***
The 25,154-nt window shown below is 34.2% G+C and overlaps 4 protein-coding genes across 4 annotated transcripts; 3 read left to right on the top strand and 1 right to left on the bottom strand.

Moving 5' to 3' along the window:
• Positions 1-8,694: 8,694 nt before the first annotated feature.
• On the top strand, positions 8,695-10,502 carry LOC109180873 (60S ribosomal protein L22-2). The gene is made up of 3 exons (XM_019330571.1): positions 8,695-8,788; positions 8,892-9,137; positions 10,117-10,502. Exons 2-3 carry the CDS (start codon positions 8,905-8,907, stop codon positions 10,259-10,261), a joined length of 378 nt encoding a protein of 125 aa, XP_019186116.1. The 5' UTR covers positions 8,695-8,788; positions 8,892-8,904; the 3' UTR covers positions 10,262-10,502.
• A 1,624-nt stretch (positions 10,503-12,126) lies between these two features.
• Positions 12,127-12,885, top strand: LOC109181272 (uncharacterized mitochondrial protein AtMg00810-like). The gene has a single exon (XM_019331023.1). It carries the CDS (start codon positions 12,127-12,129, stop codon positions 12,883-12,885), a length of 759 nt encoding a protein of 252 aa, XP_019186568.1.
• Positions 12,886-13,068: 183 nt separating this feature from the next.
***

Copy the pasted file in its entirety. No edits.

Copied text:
The 25,154-nt window shown below is 34.2% G+C and overlaps 4 protein-coding genes across 4 annotated transcripts; 3 read left to right on the top strand and 1 right to left on the bottom strand.

Moving 5' to 3' along the window:
• Positions 1-8,694: 8,694 nt before the first annotated feature.
• On the top strand, positions 8,695-10,502 carry LOC109180873 (60S ribosomal protein L22-2). The gene is made up of 3 exons (XM_019330571.1): positions 8,695-8,788; positions 8,892-9,137; positions 10,117-10,502. Exons 2-3 carry the CDS (start codon positions 8,905-8,907, stop codon positions 10,259-10,261), a joined length of 378 nt encoding a protein of 125 aa, XP_019186116.1. The 5' UTR covers positions 8,695-8,788; positions 8,892-8,904; the 3' UTR covers positions 10,262-10,502.
• A 1,624-nt stretch (positions 10,503-12,126) lies between these two features.
• Positions 12,127-12,885, top strand: LOC109181272 (uncharacterized mitochondrial protein AtMg00810-like). The gene has a single exon (XM_019331023.1). It carries the CDS (start codon positions 12,127-12,129, stop codon positions 12,883-12,885), a length of 759 nt encoding a protein of 252 aa, XP_019186568.1.
• Positions 12,886-13,068: 183 nt separating this feature from the next.